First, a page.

Is America serious about democracy and political reform in the Arab world? Does the neo-Wilsonian dimension of the Bush administration's policy toward the region presage a decisive departure from the longstanding realist policy of "regime maintenance"?

A definitive answer is probably several years off, as the administration's recent focus on "regime improvement" in the Middle East as an alternative to regime maintenance remains a work in progress.

It is possible, however, to illuminate some aspects of this question by considering why the United States has chosen judicial reform as a prominent theme in the Department of State's Middle East Partnership Initiative (MEPI), a new, several-hundred-million dollar initiative to promote Arab reform. Last month, MEPI sponsored a major forum in Bahrain that brought together more than 200 representatives of Arab ministries of justice to discuss the topic of "Judicial Systems in the Twenty-First Century." U.S. Supreme Court Justice Sandra Day O'Connor addressed the gathering; participants discussed various themes including judicial ethics, recruitment procedures for judges, court administration, and --somewhat more daringly-- the role of the judiciary in human rights. MEPI is funding pilot judicial reform programs across the region.

A case can be made that promoting the rule of law, narrowly construed, permits the Bush administration to perpetuate the ambiguity between the Wilsonian and realist approaches because the rule of law reads one way to a western audience and quite another way to Arab leaders of authoritarian and semi-authoritarian regimes.

For most Americans and Europeans, heirs to the legal traditions of Montesquieu and Locke and their view of liberal governance, the rule of law and judicial reform seem the ideal entry point for a liberal reconsideration of the nature of the state in Arab society.

In the Ottoman and modern Arab traditions, however, the rule of law is a more ambiguous proposition. Indeed, "rule of law" does not have a linguistic counterpart in modern Arabic. "Sovereignty of law" (siyadat al qanun) is the closest Arab legal construct, conveying a very different balance between the place of the individual and the place of the state in Arab society.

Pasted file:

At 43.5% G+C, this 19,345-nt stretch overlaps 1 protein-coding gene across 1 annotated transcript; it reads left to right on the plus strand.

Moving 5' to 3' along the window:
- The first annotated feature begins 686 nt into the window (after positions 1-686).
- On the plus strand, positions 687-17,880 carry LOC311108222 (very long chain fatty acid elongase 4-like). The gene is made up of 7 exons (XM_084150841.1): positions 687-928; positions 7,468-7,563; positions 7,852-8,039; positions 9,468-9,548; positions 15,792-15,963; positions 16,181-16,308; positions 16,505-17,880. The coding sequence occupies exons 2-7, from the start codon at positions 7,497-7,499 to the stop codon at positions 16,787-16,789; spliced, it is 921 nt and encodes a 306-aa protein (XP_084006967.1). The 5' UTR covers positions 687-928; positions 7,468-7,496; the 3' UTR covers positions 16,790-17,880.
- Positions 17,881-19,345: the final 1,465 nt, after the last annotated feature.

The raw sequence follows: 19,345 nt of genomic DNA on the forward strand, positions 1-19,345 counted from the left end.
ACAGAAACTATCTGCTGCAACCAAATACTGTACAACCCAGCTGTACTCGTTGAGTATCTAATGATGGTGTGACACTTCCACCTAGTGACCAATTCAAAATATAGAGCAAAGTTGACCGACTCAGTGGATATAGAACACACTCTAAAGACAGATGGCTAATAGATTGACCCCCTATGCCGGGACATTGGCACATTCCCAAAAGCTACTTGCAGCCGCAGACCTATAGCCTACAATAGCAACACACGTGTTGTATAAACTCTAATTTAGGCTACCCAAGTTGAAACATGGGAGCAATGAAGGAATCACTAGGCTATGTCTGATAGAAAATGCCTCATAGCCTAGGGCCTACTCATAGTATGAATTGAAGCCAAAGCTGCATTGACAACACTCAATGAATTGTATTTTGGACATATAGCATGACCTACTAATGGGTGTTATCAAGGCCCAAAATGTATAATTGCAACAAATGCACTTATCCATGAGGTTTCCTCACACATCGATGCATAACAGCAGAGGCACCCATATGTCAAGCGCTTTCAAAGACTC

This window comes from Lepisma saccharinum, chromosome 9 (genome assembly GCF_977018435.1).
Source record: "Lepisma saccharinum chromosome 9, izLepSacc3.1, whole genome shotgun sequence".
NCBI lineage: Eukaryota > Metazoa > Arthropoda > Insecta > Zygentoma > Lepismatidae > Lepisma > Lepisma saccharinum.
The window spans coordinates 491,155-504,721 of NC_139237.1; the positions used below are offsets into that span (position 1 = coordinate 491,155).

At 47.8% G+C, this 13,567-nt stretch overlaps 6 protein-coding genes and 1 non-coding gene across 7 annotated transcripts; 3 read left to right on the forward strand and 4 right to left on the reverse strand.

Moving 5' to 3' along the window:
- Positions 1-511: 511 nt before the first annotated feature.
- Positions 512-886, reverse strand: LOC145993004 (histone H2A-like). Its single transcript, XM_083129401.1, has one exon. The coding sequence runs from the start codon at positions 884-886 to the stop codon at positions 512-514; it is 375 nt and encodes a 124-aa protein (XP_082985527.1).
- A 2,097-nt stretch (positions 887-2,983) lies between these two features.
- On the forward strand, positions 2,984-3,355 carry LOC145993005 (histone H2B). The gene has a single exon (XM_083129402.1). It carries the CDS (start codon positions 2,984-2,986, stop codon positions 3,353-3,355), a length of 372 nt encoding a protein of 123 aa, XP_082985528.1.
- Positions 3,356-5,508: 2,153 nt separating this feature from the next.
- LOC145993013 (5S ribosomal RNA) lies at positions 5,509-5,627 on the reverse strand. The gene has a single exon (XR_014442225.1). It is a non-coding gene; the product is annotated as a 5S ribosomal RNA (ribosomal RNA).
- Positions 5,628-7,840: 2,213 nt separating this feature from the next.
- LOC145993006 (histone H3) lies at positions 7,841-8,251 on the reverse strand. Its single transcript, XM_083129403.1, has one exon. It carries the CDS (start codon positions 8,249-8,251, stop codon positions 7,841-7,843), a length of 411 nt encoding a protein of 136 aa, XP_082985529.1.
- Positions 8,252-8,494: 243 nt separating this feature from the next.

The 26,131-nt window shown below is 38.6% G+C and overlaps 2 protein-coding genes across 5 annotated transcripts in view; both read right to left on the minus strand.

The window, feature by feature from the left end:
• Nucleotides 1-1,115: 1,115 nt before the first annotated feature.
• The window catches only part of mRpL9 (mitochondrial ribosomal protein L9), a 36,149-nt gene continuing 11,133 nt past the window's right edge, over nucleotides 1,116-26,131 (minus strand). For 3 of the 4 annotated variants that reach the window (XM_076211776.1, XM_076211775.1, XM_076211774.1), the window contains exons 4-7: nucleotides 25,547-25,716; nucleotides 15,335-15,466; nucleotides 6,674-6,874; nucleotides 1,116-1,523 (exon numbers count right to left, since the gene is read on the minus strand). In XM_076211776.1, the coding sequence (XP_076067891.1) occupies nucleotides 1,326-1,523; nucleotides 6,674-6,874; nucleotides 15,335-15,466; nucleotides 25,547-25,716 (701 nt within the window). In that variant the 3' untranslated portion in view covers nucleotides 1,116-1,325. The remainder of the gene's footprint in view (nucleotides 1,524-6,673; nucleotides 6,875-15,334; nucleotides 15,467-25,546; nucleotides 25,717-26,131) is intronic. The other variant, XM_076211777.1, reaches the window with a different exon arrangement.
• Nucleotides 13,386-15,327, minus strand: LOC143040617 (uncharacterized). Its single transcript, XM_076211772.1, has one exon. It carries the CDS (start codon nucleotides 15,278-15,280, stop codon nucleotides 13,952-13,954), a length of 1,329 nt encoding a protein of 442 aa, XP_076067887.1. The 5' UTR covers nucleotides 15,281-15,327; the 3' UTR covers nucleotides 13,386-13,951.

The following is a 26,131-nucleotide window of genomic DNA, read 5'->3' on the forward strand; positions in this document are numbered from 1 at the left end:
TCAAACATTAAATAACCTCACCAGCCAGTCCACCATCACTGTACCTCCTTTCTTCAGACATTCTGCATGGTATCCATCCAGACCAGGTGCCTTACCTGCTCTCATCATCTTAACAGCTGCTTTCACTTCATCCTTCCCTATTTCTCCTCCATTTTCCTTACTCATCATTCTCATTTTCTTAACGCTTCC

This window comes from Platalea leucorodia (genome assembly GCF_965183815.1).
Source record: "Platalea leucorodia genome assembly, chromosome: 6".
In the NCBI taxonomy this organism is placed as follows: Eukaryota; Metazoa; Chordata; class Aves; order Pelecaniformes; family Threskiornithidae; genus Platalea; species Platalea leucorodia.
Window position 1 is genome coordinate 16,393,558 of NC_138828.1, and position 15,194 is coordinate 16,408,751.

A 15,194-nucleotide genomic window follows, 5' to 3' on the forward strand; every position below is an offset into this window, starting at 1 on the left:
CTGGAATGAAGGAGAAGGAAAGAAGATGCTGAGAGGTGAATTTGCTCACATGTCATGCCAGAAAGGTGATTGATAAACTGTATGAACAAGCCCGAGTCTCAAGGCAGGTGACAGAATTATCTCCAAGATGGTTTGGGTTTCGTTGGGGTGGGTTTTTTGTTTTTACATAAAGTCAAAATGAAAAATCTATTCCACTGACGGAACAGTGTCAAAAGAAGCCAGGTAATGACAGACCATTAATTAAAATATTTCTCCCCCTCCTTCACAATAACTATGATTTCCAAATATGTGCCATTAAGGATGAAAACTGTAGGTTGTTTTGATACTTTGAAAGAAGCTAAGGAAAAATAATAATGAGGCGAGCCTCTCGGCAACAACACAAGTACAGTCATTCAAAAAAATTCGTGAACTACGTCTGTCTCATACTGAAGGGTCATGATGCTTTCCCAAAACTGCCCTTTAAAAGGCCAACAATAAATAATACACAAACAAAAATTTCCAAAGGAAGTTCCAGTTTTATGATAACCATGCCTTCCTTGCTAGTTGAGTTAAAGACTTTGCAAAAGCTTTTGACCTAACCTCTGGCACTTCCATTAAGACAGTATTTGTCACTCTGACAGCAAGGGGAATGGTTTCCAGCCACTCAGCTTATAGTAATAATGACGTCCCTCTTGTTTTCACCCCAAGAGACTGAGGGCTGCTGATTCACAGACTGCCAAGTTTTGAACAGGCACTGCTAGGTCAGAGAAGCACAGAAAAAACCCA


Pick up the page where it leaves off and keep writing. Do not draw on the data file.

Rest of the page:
Law, the courts, and the judiciary are essential elements of legitimacy for all governments. In the modern Arab world, where the legitimacy of most governments is not rooted in the consent of the governed, law and the judiciary are especially critical to undergird regime legitimacy.

Promoting the rule of law, therefore, can provide a rubric that is comfortable for both sides. Americans and European officials understand the effort as a way to encourage human rights and an evolutionary approach towards more liberal institutions of governance. Middle Eastern regimes read it as making their courts more efficient, and thus as an investment in the supporting infrastructure of their legitimacy.

An ambitious and broad-based set of initiatives in judicial reform could, in fact, serve both ends. But the past decade of American efforts in the region, along with the early MEPI programs, have not demonstrated unusual ambition and breadth.

In the Middle East, the U.S. has to date operated largely in the "safe areas" rule of law programming, investing scores of millions of dollars in improving court administration, automating case records, training judges in commercial law themes, and drafting modernized commercial codes in Egypt, the Palestinian Authority, Jordan and Morocco. The largest investment by far has been in the realm of court administration and automated case management, to make courts more competent, efficient and accountable. Pilot programs in Egypt and the West Bank have indeed increased efficiency by measurably reducing delays in resolving civil court cases. One might compare these modest gains in court efficiency to the railroad reforms in fascist Italy of the 1930s that improved on-time performance. Egyptians and Palestinians in the pilot court regions no doubt have benefited from more timely court judgments, but the quality of justice remains unchanged and the elusive goal of more liberal governance remains essentially a chimera.

These programs are in contrast to initiatives that aim at the deeper goal of increasing governments' compliance with the law. As Thomas Carothers of the Carnegie Endowment has noted, such changes depend less on technical or institutional measures than on enlightened leadership and sweeping changes in the values and attitudes of those in power.

Perhaps more fundamental, however, is the question of whether rule of law and judicial reform efforts, even when they are of this deeper type, are constructive and promising entry points to encourage the evolution of more liberal institutions of governance in the region.

The global evidence is mixed at best. Rule of law, in the Montesquieu and Locke conception, seems to proceed from a more liberal conception of the state and its relationship to society rather than to precede it.

Until American policy objectives for the region become less ambivalent about the choice between regime maintenance and the long-term value of more open political institutions, it is unlikely that MEPI's rule of law programs can aspire to anything grander than democracy-lite.

John Stuart Blackton served as director of the United States Agency for International Development missions in Pakistan and Afghanistan. After leaving government service, he directed a multi-year USAID program in Cairo to modernize the Egyptian Ministry of Justice's court administration. He currently consults on security and governance in Afghanistan and Iraq.